The challenges and perils of transporting millions of COVID-19 vaccines with dry ice across the U.S.
Transporting large quantities of dry ice, which can emit carbon dioxide, could pose a danger on airplanes, experts say
When you order a gift from Amazon (AMZN) the process of getting the item you purchased to your doorstep is fairly straightforward.
But transporting a coronavirus vaccine, if and/or when emergency-use authorization is granted in the U.S., requires arctic temperatures.
The government, through Operation Warp Speed, has begun the laborious process of modeling various distribution plans for coronavirus vaccines.
The Pfizer/BioNTech (PFE)(BNTX) vaccine candidate is one of three front runners currently working their way through trials. It has been developed in a record 10 months. It has already been granted emergency-use authorization in the U.K.
Moderna Inc. (MRNA) is also developing an mRNA vaccine, and has said it generated a 94.5% efficacy rate in its late-stage trial. Moderna is seeking U.S. and EU emergency-use authorizations (link) for its candidate.
A third vaccine being developed by AstraZeneca PLC (link) with (AZN.LN) Oxford University — a viral vector-based vaccine — recently produced some confusing results, with the vaccine appearing 62% effective when tested as originally planned, but 90% effective when a manufacturing error led to a reduced initial dose for some volunteers.
Pfizer expects to deliver 50 million doses of its vaccine worldwide by the end of the year, while Moderna expects to deliver 20 million in the U.S.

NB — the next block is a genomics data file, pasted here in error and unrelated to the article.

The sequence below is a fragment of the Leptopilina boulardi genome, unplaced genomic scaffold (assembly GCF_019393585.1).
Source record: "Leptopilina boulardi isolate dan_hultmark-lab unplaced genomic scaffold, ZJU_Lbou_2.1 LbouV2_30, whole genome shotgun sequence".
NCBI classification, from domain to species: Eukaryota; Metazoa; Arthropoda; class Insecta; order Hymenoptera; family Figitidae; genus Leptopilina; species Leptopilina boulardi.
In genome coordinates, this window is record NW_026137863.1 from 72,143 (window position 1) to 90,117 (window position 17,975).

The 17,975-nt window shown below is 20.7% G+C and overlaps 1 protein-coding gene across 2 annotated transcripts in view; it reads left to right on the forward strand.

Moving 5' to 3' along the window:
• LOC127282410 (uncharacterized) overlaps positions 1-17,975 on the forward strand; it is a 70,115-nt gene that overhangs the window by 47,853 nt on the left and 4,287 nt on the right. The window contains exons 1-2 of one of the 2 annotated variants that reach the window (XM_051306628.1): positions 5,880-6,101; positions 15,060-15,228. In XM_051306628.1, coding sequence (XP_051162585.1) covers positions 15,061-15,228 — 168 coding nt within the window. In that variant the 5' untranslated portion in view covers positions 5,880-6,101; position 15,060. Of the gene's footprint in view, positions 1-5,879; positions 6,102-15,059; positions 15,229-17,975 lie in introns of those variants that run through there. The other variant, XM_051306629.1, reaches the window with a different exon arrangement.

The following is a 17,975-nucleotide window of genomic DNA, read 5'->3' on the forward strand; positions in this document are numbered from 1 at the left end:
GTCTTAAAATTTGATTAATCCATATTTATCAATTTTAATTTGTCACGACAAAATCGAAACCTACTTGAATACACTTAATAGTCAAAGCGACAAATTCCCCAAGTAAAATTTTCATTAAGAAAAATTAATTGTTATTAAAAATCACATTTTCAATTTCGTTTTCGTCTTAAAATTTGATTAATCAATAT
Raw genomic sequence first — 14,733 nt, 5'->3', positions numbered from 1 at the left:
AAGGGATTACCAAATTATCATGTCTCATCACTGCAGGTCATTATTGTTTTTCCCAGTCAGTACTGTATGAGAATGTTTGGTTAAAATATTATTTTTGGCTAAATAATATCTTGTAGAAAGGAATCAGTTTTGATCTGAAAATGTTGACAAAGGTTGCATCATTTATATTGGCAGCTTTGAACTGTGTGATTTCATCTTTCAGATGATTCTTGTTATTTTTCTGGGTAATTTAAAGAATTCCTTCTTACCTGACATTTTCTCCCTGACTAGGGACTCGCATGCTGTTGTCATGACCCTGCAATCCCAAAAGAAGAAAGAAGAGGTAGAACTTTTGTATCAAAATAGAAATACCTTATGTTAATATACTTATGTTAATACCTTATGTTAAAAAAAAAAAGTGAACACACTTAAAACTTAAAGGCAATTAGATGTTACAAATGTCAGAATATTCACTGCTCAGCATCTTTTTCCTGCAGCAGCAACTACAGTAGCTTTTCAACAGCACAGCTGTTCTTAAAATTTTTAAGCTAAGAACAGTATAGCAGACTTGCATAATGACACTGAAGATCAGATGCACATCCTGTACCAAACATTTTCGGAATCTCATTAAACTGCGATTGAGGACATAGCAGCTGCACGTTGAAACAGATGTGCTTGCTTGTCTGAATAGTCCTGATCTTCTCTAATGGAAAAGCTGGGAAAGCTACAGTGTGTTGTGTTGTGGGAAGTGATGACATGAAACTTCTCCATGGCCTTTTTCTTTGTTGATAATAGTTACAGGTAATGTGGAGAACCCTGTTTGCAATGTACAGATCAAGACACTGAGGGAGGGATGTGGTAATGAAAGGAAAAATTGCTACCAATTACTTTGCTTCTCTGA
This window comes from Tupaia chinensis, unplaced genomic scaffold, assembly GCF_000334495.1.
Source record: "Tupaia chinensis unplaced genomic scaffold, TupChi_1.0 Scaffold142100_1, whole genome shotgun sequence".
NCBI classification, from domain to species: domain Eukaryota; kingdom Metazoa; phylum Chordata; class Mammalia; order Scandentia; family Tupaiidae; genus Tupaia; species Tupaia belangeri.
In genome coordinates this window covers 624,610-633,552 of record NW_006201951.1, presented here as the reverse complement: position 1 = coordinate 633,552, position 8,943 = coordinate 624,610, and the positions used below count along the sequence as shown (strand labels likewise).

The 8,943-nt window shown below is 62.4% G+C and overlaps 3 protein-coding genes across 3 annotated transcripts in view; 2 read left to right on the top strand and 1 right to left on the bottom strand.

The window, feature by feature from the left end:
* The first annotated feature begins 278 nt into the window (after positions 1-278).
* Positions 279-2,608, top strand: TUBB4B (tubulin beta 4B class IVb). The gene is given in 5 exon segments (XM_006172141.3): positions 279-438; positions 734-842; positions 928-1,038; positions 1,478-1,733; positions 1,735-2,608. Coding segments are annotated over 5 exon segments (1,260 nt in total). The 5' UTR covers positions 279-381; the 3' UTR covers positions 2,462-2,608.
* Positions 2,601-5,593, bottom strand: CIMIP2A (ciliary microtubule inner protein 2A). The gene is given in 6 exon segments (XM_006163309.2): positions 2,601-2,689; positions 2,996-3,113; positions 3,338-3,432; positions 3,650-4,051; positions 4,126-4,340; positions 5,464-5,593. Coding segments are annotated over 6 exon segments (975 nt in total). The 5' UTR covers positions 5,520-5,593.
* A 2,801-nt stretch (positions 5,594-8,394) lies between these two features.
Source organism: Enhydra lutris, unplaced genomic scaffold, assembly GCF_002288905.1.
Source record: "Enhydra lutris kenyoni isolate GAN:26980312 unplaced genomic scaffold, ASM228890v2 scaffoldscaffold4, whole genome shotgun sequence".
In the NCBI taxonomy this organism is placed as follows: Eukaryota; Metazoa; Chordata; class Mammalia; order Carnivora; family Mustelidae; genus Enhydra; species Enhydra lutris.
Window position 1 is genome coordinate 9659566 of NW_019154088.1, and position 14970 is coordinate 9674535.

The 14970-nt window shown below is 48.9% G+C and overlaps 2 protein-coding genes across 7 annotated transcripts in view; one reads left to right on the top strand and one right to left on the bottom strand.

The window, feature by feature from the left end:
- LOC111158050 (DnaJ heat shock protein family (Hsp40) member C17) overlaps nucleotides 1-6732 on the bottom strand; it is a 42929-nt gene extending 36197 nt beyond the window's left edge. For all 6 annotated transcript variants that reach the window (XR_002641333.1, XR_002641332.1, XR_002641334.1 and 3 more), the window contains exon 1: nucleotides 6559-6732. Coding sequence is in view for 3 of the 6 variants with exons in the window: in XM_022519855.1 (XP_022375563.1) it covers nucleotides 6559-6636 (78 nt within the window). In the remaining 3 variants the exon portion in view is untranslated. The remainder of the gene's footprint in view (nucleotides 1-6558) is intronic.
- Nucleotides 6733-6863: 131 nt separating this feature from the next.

The U.S. Food and Drug Administration is scheduled to meet on Dec. 10 to review the Pfizer–BioNTech vaccine candidate and could also issue an emergency-use authorization.
Pfizer/BioNTech’s vaccine must be stored at -70deg C (-94degF) and there are two main ways to maintain that temperature: dry ice and temperature-controlled refrigeration units.
The Moderna vaccine, which is also being reviewed for an EUA, “remains stable at 2deg to 8degC (36deg to 46degF), the temperature of a standard home or medical refrigerator, for 30 days,” according to a Nov. 16 company statement (link). After 30 days, its vaccine can remain stable for up to six months at -20deg C (-4degF) for up to six months.
Dry ice has a financial advantage over refrigeration units.
That may explain why the Centers for Disease Control and Prevention urged health-care providers not to purchase the ultra-low temperature freezers in late August, saying it was working on solutions for Pfizer’s “very complex storage and handling requirements,” according to Reuters (link).
Additionally, “if you’re sending a batch of the vaccines up to northern Minnesota or to a small community where they’re going to get vaccinated, the likelihood of them having a refrigeration system is slim,” said Richard Gottwald, chief executive of the Compressed Gas Association, a trade group.
Constructing a refrigeration system for the vaccine “doesn’t make sense in the long term,” he added.
However there are safety concerns about transporting large quantities of dry ice, which can emit carbon dioxide, on airplanes. Packaging dry ice in a container that does not allow adequate release of the gas could cause the container to explode from the built-up levels of pressure, a process known as sublimation. Dry ice can also deprive a confined space of oxygen, making it difficult to breathe.
That’s why the U.S. Department of Transportation and the International Air Transport Association classify dry ice as hazardous when transported. Though under normal flight ventilation conditions, the risk of suffocation or an explosion from dry ice is minimal, according to the FAA.
“There have been very few reported incidents of carbon dioxide hazards aboard aircraft resulting from sublimation of dry ice,” a 2009 memo (link) circulated by the FAA states. “In the incidents that have been reported, the aircrew recognized symptoms that they considered to be related to potential air contamination and took appropriate procedures to avoid any serious problems.”